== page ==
Dyer Brainerd Holmes, who directed NASA’s manned space flight program in the early 1960s and who was instrumental in developing the plan that sent the first astronauts to the moon, died Jan. 11 at a hospital in Memphis. He was 91.

He had complications from pneumonia, said a stepson, Pierce Ledbetter.

Mr. Holmes was a multi-talented engineer who had designed missiles and radar systems before taking charge of NASA’s manned space flight program in 1961. He was entrusted with a formidable task outlined by President John F. Kennedy in a speech on May 25, 1961:

“I believe that this nation should commit itself to achieve the goal, before this decade is out, of landing a man on the moon and returning him safely to the Earth.”

Under Mr. Holmes’s short but crucial tenure at NASA, John Glenn became the first U.S. astronaut to orbit the Earth, the Gemini and Apollo manned flight programs were developed, and the basic model for the spacecraft that took Neil Armstrong and Edwin E. “Buzz” Aldrin to the moon was designed.

Dyer Brainerd Holmes, head of manned space flight at NASA in the early 1960s, poses for a portrait on October 6, 1961. (NASA)

“When a great nation is faced with a technological challenge, it has to accept or go backward,” Mr. Holmes said in a 1962 cover story in Time magazine. “Space is the future of man, and the U.S. must keep ahead in space.”

Mr. Holmes was considered both a brilliant thinker and a strong administrator who could organize complex engineering and construction programs. While at RCA in the 1950s, he had a major role in developing the Talos antiaircraft missile and the electronic systems of the Atlas missile.

He also managed a federally sponsored project to design and install the Ballistic Missile Early Warning System, which was intended to detect Soviet missiles launched toward the United States. The monumental enterprise included the installation of football field-sized radar reflectors in Alaska, Greenland and England.

At NASA, Mr. Holmes oversaw the Mercury program when Glenn captivated the nation by circling the Earth on Feb. 20, 1962. There were also space flights by other astronauts in the original “Mercury Seven”: Alan B. Shepard Jr., Virgil I. “Gus” Grissom, Scott Carpenter, Walter Schirra and Gordon Cooper. (The seventh member, Donald K. “Deke” Slayton, was grounded at the time by a heart condition.)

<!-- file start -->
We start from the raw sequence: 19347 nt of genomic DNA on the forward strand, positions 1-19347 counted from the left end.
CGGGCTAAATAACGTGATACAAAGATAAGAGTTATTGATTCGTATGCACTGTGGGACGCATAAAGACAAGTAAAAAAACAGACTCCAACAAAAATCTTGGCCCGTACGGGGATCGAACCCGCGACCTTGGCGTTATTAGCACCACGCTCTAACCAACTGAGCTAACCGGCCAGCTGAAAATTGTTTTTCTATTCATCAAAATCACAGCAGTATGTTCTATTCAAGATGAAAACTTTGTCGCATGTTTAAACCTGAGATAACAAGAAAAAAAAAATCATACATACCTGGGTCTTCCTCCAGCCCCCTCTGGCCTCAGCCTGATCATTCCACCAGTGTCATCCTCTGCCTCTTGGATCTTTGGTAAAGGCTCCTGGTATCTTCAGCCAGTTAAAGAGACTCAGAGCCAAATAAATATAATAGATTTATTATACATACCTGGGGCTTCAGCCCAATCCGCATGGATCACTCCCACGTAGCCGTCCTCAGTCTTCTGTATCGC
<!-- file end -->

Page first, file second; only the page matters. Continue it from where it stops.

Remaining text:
Perhaps the greatest challenge facing Mr. Holmes was figuring how to accomplish Kennedy’s goal of reaching the moon. Three kinds of spacecraft were considered before NASA officials decided on a three-man mission in which a lunar module would fly around the moon while two astronauts descended to the surface in a smaller landing craft.

“We have to choose some plan,” Mr. Holmes told Time magazine in 1962, “or we’d better pack up and go home.”

In 1963, long before the first moon launch, Mr. Holmes abruptly resigned his position, reportedly because of meddling by NASA administrator James E. Webb. His departure was seen as a serious blow, but the Apollo program continued without him.

By the time Armstrong and Aldrin landed on the moon on July 20, 1969, Mr. Holmes looked on as something of a proud father.

“Perhaps when we hear the tired old cliche that America is getting soft,” he wrote in an essay in the New York Times, “we should remember such endeavors as these, and know that when given a challenge Americans today can be as hard, as aggressive and as brave as the men who founded this land.”

Dyer Brainerd Holmes was born May 24, 1921, in Brooklyn and grew up in East Orange, N.J. He graduated from Cornell University in 1943 with a degree in electrical engineering, then served in the Navy during World War II. He worked for Western Electric and the renowned Bell Laboratories in New Jersey before joining RCA in 1953.

After his NASA tenure, Mr. Holmes became an executive at Raytheon and eventually became president of the defense contracting and electronics giant before his retirement in 1986. He lived in Wellesley Hills, Mass., and was visiting relatives in Memphis when he died.

His first marriage, to Dorothy Bonnet Holmes, ended in divorce. His second wife, Roberta Donohue “Bobbie” Holmes, died in 1999.

Survivors include his wife since 2002, Mary Margaret England Wilkes Holmes of Wellesley Hills; two daughters from his first marriage, Katherine Kobos of Concord, Mass., and Dorothy “Pixie” Kather of Los Altos, Calif; three stepchildren from his third marriage, Scott P. “Pierce” Ledbetter and Baylor Ledbetter Stovall, both of Memphis, and Margaret Ledbetter Weaver of Hickory Valley, Tenn.; 11 grandchildren; and seven great-grandchildren.

During his two years at NASA, Mr. Holmes fended off naysayers — including congressmen and former president Dwight D. Eisenhower — who believed it was foolhardy to spend billions of dollars to send people to the moon. But Mr. Holmes believed the scientific and military credibility of the United States depended on the space program.

“We have plenty of skeptics,” he said in 1962. “They’re all over the place, and loud. But the head of the project can’t be a skeptic.”